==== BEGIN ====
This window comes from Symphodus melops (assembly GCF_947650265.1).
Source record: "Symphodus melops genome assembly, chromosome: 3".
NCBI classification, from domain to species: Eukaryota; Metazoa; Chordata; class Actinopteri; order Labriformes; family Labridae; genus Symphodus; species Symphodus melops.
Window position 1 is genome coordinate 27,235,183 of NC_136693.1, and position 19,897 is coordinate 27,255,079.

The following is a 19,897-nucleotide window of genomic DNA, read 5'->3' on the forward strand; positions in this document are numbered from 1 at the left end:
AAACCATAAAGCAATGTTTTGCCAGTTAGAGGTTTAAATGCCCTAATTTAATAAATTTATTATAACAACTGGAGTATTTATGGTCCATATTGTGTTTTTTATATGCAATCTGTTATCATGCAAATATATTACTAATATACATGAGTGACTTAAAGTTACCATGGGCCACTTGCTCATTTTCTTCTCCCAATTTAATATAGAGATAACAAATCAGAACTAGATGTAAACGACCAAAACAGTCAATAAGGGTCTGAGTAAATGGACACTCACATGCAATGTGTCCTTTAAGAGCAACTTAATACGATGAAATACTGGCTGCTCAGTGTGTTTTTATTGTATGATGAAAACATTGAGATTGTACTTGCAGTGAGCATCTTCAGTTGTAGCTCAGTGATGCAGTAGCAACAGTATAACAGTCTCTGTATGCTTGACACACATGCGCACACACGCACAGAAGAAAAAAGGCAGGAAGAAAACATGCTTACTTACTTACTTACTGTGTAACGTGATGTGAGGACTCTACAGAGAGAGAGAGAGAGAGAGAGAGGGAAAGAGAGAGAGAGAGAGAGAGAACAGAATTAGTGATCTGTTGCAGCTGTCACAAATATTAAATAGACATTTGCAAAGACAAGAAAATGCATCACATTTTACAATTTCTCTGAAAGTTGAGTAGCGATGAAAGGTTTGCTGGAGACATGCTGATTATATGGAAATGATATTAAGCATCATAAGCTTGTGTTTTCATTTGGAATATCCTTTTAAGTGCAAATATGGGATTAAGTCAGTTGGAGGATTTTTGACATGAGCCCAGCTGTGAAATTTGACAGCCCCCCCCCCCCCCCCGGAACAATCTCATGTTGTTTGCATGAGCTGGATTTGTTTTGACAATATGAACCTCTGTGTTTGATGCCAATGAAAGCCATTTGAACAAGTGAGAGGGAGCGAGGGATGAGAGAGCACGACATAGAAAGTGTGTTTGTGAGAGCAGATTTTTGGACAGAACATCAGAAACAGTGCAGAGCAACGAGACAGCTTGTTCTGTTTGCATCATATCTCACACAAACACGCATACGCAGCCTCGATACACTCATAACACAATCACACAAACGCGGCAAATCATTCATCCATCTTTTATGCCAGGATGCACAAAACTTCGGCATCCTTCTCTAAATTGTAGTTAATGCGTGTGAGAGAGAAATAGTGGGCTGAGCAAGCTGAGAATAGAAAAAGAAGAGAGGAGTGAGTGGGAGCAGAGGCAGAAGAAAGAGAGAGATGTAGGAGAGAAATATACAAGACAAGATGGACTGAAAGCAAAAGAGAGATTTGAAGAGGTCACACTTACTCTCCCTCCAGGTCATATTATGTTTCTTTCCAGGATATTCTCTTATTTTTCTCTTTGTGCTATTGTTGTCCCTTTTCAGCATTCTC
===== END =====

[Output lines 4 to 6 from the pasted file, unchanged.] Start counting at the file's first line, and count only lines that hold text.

Window position 1 is genome coordinate 27,235,183 of NC_136693.1, and position 19,897 is coordinate 27,255,079.

The following is a 19,897-nucleotide window of genomic DNA, read 5'->3' on the forward strand; positions in this document are numbered from 1 at the left end:
AAACCATAAAGCAATGTTTTGCCAGTTAGAGGTTTAAATGCCCTAATTTAATAAATTTATTATAACAACTGGAGTATTTATGGTCCATATTGTGTTTTTTATATGCAATCTGTTATCATGCAAATATATTACTAATATACATGAGTGACTTAAAGTTACCATGGGCCACTTGCTCATTTTCTTCTCCCAATTTAATATAGAGATAACAAATCAGAACTAGATGTAAACGACCAAAACAGTCAATAAGGGTCTGAGTAAATGGACACTCACATGCAATGTGTCCTTTAAGAGCAACTTAATACGATGAAATACTGGCTGCTCAGTGTGTTTTTATTGTATGATGAAAACATTGAGATTGTACTTGCAGTGAGCATCTTCAGTTGTAGCTCAGTGATGCAGTAGCAACAGTATAACAGTCTCTGTATGCTTGACACACATGCGCACACACGCACAGAAGAAAAAAGGCAGGAAGAAAACATGCTTACTTACTTACTTACTGTGTAACGTGATGTGAGGACTCTACAGAGAGAGAGAGAGAGAGAGAGAGGGAAAGAGAGAGAGAGAGAGAGAGAACAGAATTAGTGATCTGTTGCAGCTGTCACAAATATTAAATAGACATTTGCAAAGACAAGAAAATGCATCACATTTTACAATTTCTCTGAAAGTTGAGTAGCGATGAAAGGTTTGCTGGAGACATGCTGATTATATGGAAATGATATTAAGCATCATAAGCTTGTGTTTTCATTTGGAATATCCTTTTAAGTGCAAATATGGGATTAAGTCAGTTGGAGGATTTTTGACATGAGCCCAGCTGTGAAATTTGACAGCCCCCCCCCCCCCCCCGGAACAATCTCATGTTGTTTGCATGAGCTGGATTTGTTTTGACAATATGAACCTCTGTGTTTGATGCCAATGAAAGCCATTTGAACAAGTGAGAGGGAGCGAGGGATGAGAGAGCACGACATAGAAAGTGTGTTTGTGAGAGCAGATTTTTGGACAGAACATCAGAAACAGTGCAGAGCAACGAGACAGCTTGTTCTGTTTGCATCATATCTCACACAAACACGCATACGCAGCCTCGATACACTCATAACACAATCACACAAACGCGGCAAATCATTCATCCATCTTTTATGCCAGGATGCACAAAACTTCGGCATCCTTCTCTAAATTGTAGTTAATGCGTGTGAGAGAGAAATAGTGGGCTGAGCAAGCTGAGAATAGAAAAAGAAGAGAGGAGTGAGTGGGAGCAGAGGCAGAAGAAAGAGAGAGATGTAGGAGAGAAATATACAAGACAAGATGGACTGAAAGCAAAAGAGAGATTTGAAGAGGTCACACTTACTCTCCCTCCAGGTCATATTATGTTTCTTTCCAGGATATTCTCTTATTTTTCTCTTTGTGCTATTGTTGTCCCTTTTCAGCATTCTC